CIM Bulletin, Vol. 97, No. 1084, 2004
G. Bellefleur, C. Müller, D. Snyder, G. Perron, E. Adam, K. Stevens, L. Matthews
Borehole seismic field tests were conducted over two sub-economic massive sulphide deposits located in Norman West, Ontario, and Halfmile Lake, New Brunswick, to assess the usefulness of this technique for the exploration of base metal deposits. The field tests were conducted by the Downhole Seismic Imaging (DSI) consortium, a consortium initiated by the Geological Survey of Canada, Canadian mining and services companies (Falconbridge, Inco, Quantec Geoscience, and Noranda), and universities (University of Western Ontario, University of Alberta, Memorial University, Christian Albrechts University in Kiel, Cambridge University, and University of Helsinki) to demonstrate the utility of downhole seismic methods for exploration of massive sulphide deposits within areas of steeply dipping stratigraphy. Several aspects of borehole seismic methods applied to mineral exploration were studied and investigated by the consortium and its partners. These included physical rock properties of ore and host rocks, numerical modelling of the seismic response from orebodies, field acquisition techniques and survey design, imaging, and interpretation. The intent of this paper is to give an overview on how these aspects were integrated during various phases of downhole seismic surveys at
Norman West and Halfmile Lake.
The Norman West deposit is located within the Sudbury Igneous Complex (SIC), which comprises norite, gabbro, and granophyre cropping out in a roughly elliptical ring. Unfortunately, some of the country rock lithological units in this area are as reflective as the massive sulphide lenses, thus reducing the chances for direct orebody detection with seismic methods. Many seismic reflections correlate with faults and stratigraphic boundaries logged from diamond drillcores. The Norman West deposit, or structures associated with the deposit, produce detectable seismic reflections as far away as 1500 m. However, these reflections are difficult to distinguish from fault reflections and lithological contacts near the base of the Sudbury Igneous Complex. Results indicate that borehole seismic methods can be useful for exploration in the Norman West area, but require a priori information to help the interpretation. They also show that seismic methods are appropriate for mapping promising stratigraphic horizons, such as the sublayer norite, or to define regional faults in mine planning operations.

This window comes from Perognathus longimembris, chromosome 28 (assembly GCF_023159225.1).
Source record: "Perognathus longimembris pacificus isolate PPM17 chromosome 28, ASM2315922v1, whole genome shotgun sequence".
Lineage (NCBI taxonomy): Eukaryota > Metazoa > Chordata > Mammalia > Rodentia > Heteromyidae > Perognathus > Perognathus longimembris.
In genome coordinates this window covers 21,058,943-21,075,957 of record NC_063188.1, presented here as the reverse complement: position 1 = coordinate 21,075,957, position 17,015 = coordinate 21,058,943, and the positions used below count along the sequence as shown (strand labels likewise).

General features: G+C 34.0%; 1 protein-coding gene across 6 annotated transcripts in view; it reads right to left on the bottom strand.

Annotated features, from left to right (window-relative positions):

The Halfmile Lake deposit is located in the Bathurst mining district in northern New Brunswick. The deposit contrasts significantly in impedance (the product of velocity and density) with the almost seismically transparent host rocks, making this area an excellent test site for seismic methods. Strong acoustic impedance anomalies defined from a surface 3D seismic survey previously led to the discovery of this deeply buried sulphide lens. On borehole seismic data, the Halfmile Lake deposit has a clear but relatively complex signature, showing not only P-wave reflections, but also strong reflected S-waves and mode-converted waves (see Figure). Such prominent S-waves and converted waves have not been observed or recognized previously in borehole or surface seismic data acquired over massive sulphide deposits. S-waves and mode-converted waves add complexity to the interpretation but they also provide additional imaging capabilities potentially useful to locate a deposit. The results at Halfmile Lake show that reflected S-waves and converted waves should be considered when planning a seismic survey, as well as in processing, imaging, and interpretation of seismic data to detect massive sulphide deposits.